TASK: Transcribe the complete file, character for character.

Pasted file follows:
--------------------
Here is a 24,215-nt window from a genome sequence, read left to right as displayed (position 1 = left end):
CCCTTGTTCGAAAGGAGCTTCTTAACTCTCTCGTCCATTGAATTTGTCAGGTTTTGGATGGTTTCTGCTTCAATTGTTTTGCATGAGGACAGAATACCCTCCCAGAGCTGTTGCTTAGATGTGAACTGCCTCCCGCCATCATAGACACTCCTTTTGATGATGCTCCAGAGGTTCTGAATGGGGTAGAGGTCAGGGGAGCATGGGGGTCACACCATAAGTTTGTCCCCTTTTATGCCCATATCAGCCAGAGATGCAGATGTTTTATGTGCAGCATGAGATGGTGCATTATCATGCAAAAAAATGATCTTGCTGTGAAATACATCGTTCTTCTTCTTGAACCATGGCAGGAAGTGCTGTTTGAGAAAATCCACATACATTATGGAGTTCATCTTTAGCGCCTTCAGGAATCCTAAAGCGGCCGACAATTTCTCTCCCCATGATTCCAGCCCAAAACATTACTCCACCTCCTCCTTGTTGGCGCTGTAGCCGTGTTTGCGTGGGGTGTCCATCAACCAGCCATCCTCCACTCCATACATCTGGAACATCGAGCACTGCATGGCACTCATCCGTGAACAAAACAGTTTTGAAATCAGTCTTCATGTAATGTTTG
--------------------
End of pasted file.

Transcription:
Here is a 24,215-nt window from a genome sequence, read left to right as displayed (position 1 = left end):
CCCTTGTTCGAAAGGAGCTTCTTAACTCTCTCGTCCATTGAATTTGTCAGGTTTTGGATGGTTTCTGCTTCAATTGTTTTGCATGAGGACAGAATACCCTCCCAGAGCTGTTGCTTAGATGTGAACTGCCTCCCGCCATCATAGACACTCCTTTTGATGATGCTCCAGAGGTTCTGAATGGGGTAGAGGTCAGGGGAGCATGGGGGTCACACCATAAGTTTGTCCCCTTTTATGCCCATATCAGCCAGAGATGCAGATGTTTTATGTGCAGCATGAGATGGTGCATTATCATGCAAAAAAATGATCTTGCTGTGAAATACATCGTTCTTCTTCTTGAACCATGGCAGGAAGTGCTGTTTGAGAAAATCCACATACATTATGGAGTTCATCTTTAGCGCCTTCAGGAATCCTAAAGCGGCCGACAATTTCTCTCCCCATGATTCCAGCCCAAAACATTACTCCACCTCCTCCTTGTTGGCGCTGTAGCCGTGTTTGCGTGGGGTGTCCATCAACCAGCCATCCTCCACTCCATACATCTGGAACATCGAGCACTGCATGGCACTCATCCGTGAACAAAACAGTTTTGAAATCAGTCTTCATGTAATGTTTG